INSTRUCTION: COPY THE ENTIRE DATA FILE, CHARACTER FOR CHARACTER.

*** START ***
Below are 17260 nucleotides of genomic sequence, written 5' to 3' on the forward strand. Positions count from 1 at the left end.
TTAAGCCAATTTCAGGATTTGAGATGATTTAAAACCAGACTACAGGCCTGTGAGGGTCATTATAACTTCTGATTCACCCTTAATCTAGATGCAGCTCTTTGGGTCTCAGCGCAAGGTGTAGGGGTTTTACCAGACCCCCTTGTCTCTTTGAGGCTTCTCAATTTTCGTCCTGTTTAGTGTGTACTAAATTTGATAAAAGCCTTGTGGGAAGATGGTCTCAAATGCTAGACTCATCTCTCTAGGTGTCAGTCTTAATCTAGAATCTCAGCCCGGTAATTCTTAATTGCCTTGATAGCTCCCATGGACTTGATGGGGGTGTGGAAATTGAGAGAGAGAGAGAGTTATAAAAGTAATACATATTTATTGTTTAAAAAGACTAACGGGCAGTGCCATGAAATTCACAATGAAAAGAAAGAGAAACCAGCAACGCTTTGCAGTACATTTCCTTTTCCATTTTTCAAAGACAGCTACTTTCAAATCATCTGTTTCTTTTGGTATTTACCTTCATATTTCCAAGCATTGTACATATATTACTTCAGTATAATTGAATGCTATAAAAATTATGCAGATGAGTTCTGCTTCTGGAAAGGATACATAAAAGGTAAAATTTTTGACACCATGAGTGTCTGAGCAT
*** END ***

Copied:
Below are 17260 nucleotides of genomic sequence, written 5' to 3' on the forward strand. Positions count from 1 at the left end.
TTAAGCCAATTTCAGGATTTGAGATGATTTAAAACCAGACTACAGGCCTGTGAGGGTCATTATAACTTCTGATTCACCCTTAATCTAGATGCAGCTCTTTGGGTCTCAGCGCAAGGTGTAGGGGTTTTACCAGACCCCCTTGTCTCTTTGAGGCTTCTCAATTTTCGTCCTGTTTAGTGTGTACTAAATTTGATAAAAGCCTTGTGGGAAGATGGTCTCAAATGCTAGACTCATCTCTCTAGGTGTCAGTCTTAATCTAGAATCTCAGCCCGGTAATTCTTAATTGCCTTGATAGCTCCCATGGACTTGATGGGGGTGTGGAAATTGAGAGAGAGAGAGAGTTATAAAAGTAATACATATTTATTGTTTAAAAAGACTAACGGGCAGTGCCATGAAATTCACAATGAAAAGAAAGAGAAACCAGCAACGCTTTGCAGTACATTTCCTTTTCCATTTTTCAAAGACAGCTACTTTCAAATCATCTGTTTCTTTTGGTATTTACCTTCATATTTCCAAGCATTGTACATATATTACTTCAGTATAATTGAATGCTATAAAAATTATGCAGATGAGTTCTGCTTCTGGAAAGGATACATAAAAGGTAAAATTTTTGACACCATGAGTGTCTGAGCAT